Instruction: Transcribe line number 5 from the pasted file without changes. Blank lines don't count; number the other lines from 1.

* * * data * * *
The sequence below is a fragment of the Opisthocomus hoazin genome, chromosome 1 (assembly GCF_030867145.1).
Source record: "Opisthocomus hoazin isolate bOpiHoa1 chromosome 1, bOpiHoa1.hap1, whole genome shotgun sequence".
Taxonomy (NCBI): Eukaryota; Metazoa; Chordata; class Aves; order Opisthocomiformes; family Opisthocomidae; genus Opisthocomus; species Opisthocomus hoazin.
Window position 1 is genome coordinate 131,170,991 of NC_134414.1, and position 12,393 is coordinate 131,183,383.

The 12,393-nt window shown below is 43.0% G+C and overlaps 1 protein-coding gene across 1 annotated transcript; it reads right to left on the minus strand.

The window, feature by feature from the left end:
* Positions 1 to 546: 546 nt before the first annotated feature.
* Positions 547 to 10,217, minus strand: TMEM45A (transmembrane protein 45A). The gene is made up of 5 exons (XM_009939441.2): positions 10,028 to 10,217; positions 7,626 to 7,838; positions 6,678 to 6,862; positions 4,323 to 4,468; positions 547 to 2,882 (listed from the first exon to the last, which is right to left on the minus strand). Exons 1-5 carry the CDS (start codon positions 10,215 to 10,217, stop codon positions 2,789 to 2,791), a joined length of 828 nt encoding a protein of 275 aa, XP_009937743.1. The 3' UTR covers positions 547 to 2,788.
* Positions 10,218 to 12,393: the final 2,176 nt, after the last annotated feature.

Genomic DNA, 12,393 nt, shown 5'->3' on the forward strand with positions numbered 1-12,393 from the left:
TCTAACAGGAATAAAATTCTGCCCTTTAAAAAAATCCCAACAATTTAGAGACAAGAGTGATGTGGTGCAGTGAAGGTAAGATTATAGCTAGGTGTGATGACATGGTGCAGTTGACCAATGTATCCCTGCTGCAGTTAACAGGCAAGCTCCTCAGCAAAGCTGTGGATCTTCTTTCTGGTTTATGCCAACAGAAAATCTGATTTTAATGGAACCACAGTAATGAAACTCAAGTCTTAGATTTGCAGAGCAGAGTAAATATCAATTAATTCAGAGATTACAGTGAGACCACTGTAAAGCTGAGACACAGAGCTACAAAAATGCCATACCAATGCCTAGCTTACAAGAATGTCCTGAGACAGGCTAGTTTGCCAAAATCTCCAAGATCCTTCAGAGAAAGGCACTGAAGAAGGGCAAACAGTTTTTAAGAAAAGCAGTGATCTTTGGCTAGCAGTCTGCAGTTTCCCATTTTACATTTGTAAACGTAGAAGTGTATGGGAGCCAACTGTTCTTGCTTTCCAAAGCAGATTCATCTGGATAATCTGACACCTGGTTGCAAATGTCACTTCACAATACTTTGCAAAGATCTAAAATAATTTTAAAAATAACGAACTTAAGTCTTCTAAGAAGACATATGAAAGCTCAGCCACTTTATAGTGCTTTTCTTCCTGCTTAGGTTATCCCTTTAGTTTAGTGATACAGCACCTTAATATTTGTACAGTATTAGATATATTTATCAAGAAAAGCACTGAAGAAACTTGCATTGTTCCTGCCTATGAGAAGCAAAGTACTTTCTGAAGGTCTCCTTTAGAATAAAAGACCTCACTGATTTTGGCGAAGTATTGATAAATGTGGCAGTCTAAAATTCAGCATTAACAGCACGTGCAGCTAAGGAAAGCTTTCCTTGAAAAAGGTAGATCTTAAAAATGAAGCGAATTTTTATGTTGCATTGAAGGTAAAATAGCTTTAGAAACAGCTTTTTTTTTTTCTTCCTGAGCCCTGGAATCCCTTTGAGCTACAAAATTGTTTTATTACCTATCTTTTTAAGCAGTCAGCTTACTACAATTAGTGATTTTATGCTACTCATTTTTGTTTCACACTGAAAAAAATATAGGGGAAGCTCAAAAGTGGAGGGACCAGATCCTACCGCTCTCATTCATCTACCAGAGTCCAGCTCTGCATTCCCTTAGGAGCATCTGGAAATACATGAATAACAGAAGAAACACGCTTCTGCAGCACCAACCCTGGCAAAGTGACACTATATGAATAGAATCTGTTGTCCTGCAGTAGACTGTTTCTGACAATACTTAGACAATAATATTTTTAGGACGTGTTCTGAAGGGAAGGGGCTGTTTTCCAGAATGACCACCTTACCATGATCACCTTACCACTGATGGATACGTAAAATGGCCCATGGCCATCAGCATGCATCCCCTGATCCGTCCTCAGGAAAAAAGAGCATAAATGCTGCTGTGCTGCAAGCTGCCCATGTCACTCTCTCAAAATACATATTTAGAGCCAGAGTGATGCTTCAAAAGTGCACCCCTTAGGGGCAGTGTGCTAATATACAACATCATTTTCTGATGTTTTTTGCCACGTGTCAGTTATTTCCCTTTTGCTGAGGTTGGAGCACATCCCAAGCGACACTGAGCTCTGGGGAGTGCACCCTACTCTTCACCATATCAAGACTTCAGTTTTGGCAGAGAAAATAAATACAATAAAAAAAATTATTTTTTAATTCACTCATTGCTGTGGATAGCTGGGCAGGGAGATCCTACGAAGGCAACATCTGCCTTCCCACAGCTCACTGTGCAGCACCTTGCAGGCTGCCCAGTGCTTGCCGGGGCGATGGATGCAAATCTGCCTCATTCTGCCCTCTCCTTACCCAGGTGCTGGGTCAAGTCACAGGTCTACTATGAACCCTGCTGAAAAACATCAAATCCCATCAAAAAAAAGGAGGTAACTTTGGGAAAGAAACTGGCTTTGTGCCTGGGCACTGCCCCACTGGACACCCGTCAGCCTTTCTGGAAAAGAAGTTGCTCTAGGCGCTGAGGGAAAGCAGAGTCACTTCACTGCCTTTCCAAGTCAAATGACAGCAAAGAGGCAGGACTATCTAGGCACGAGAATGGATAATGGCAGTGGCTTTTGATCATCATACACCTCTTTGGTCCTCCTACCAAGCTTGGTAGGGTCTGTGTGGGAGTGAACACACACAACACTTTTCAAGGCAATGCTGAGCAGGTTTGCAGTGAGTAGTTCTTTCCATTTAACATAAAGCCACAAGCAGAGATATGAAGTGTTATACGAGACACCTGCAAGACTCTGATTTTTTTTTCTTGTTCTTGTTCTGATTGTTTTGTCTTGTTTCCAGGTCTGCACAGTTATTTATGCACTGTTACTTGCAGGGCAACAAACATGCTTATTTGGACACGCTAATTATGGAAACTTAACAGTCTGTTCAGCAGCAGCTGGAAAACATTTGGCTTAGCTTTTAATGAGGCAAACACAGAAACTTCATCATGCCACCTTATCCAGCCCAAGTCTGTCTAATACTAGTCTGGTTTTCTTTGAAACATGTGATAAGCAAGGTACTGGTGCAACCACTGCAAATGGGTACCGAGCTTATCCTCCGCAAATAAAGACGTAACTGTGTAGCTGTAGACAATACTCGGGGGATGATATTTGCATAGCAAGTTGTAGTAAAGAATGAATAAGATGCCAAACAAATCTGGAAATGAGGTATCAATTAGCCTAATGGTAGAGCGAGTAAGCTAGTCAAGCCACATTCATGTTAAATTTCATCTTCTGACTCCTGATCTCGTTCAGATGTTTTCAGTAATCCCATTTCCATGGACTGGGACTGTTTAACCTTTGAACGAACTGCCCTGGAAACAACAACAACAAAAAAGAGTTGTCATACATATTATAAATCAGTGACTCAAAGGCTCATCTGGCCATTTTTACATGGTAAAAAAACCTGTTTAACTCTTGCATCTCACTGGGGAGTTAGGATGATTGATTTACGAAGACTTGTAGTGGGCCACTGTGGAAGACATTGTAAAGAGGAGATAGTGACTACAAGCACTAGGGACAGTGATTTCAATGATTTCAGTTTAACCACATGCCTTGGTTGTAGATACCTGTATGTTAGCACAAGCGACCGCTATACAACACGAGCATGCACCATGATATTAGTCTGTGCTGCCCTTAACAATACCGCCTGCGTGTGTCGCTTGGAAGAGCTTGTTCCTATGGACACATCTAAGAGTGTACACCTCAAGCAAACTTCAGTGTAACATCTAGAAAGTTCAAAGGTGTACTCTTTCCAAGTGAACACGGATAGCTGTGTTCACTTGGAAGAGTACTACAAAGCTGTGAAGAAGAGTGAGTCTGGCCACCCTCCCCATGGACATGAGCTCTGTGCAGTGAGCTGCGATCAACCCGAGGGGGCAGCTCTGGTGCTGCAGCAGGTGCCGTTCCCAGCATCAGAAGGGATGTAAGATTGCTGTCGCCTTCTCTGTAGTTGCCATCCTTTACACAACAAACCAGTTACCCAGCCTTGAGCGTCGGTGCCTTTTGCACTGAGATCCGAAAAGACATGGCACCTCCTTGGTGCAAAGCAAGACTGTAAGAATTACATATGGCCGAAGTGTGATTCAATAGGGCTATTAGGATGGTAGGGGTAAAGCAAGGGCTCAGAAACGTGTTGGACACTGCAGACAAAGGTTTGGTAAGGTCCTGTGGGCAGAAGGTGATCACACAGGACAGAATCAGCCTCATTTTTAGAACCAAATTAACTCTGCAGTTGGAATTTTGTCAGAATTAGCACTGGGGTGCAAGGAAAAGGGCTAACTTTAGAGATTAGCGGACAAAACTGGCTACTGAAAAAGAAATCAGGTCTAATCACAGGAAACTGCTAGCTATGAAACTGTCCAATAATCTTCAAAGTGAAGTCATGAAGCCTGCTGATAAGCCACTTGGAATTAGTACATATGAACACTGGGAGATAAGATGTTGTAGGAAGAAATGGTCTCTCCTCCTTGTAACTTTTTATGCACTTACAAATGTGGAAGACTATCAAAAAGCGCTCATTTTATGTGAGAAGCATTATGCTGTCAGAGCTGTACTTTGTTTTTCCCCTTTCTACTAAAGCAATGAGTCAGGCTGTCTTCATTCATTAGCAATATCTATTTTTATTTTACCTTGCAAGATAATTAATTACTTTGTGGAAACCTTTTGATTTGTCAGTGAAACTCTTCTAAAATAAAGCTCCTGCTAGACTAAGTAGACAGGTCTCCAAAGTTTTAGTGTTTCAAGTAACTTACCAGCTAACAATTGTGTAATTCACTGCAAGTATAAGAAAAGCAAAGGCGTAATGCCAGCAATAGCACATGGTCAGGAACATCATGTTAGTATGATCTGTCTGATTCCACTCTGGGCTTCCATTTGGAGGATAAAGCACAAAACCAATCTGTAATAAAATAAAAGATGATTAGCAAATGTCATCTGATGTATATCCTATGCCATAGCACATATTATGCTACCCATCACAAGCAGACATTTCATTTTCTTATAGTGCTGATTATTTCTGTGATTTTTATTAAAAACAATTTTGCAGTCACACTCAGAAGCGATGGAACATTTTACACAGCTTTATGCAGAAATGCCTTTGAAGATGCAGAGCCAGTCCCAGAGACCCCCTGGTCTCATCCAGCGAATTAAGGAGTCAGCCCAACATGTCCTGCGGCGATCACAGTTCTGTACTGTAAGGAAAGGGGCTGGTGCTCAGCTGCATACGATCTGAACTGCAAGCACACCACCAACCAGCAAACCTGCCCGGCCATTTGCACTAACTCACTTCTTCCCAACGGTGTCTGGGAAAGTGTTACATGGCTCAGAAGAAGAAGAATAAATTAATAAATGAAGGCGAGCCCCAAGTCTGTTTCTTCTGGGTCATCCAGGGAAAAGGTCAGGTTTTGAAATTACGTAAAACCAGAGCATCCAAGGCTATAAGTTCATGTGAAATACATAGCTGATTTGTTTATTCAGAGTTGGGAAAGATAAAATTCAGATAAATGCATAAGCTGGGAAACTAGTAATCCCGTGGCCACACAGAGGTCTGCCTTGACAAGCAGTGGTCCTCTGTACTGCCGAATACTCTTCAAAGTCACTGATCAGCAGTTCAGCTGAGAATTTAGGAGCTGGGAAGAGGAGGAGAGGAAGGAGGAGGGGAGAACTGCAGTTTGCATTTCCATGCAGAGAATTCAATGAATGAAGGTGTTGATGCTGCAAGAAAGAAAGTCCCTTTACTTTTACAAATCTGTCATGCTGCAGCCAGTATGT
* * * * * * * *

The 12,393-nt window shown below is 43.0% G+C and overlaps 1 protein-coding gene across 1 annotated transcript; it reads right to left on the minus strand.